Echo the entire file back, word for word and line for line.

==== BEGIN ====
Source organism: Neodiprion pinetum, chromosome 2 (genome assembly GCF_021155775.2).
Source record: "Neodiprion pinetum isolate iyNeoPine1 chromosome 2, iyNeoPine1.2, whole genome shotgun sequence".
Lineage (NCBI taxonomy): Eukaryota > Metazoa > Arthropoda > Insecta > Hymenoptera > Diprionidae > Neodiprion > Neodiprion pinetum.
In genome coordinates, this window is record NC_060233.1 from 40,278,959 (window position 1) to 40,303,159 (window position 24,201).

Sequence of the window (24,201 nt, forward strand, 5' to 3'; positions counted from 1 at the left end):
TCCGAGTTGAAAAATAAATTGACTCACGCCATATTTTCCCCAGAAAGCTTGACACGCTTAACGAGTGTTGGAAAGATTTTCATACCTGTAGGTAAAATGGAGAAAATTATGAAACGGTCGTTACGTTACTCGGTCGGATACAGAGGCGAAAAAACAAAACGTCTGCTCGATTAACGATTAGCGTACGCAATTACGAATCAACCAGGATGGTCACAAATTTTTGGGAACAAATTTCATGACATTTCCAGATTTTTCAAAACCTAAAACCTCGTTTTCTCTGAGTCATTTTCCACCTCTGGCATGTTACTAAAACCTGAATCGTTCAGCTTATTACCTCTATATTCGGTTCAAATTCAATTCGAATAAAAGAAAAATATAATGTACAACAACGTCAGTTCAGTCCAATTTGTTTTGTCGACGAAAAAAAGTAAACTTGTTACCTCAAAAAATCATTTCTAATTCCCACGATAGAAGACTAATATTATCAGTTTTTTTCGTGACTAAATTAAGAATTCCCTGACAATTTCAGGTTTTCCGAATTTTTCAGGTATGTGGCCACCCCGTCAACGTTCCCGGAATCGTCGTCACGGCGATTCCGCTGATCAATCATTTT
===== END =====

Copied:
Source organism: Neodiprion pinetum, chromosome 2 (genome assembly GCF_021155775.2).
Source record: "Neodiprion pinetum isolate iyNeoPine1 chromosome 2, iyNeoPine1.2, whole genome shotgun sequence".
Lineage (NCBI taxonomy): Eukaryota > Metazoa > Arthropoda > Insecta > Hymenoptera > Diprionidae > Neodiprion > Neodiprion pinetum.
In genome coordinates, this window is record NC_060233.1 from 40,278,959 (window position 1) to 40,303,159 (window position 24,201).

Sequence of the window (24,201 nt, forward strand, 5' to 3'; positions counted from 1 at the left end):
TCCGAGTTGAAAAATAAATTGACTCACGCCATATTTTCCCCAGAAAGCTTGACACGCTTAACGAGTGTTGGAAAGATTTTCATACCTGTAGGTAAAATGGAGAAAATTATGAAACGGTCGTTACGTTACTCGGTCGGATACAGAGGCGAAAAAACAAAACGTCTGCTCGATTAACGATTAGCGTACGCAATTACGAATCAACCAGGATGGTCACAAATTTTTGGGAACAAATTTCATGACATTTCCAGATTTTTCAAAACCTAAAACCTCGTTTTCTCTGAGTCATTTTCCACCTCTGGCATGTTACTAAAACCTGAATCGTTCAGCTTATTACCTCTATATTCGGTTCAAATTCAATTCGAATAAAAGAAAAATATAATGTACAACAACGTCAGTTCAGTCCAATTTGTTTTGTCGACGAAAAAAAGTAAACTTGTTACCTCAAAAAATCATTTCTAATTCCCACGATAGAAGACTAATATTATCAGTTTTTTTCGTGACTAAATTAAGAATTCCCTGACAATTTCAGGTTTTCCGAATTTTTCAGGTATGTGGCCACCCCGTCAACGTTCCCGGAATCGTCGTCACGGCGATTCCGCTGATCAATCATTTT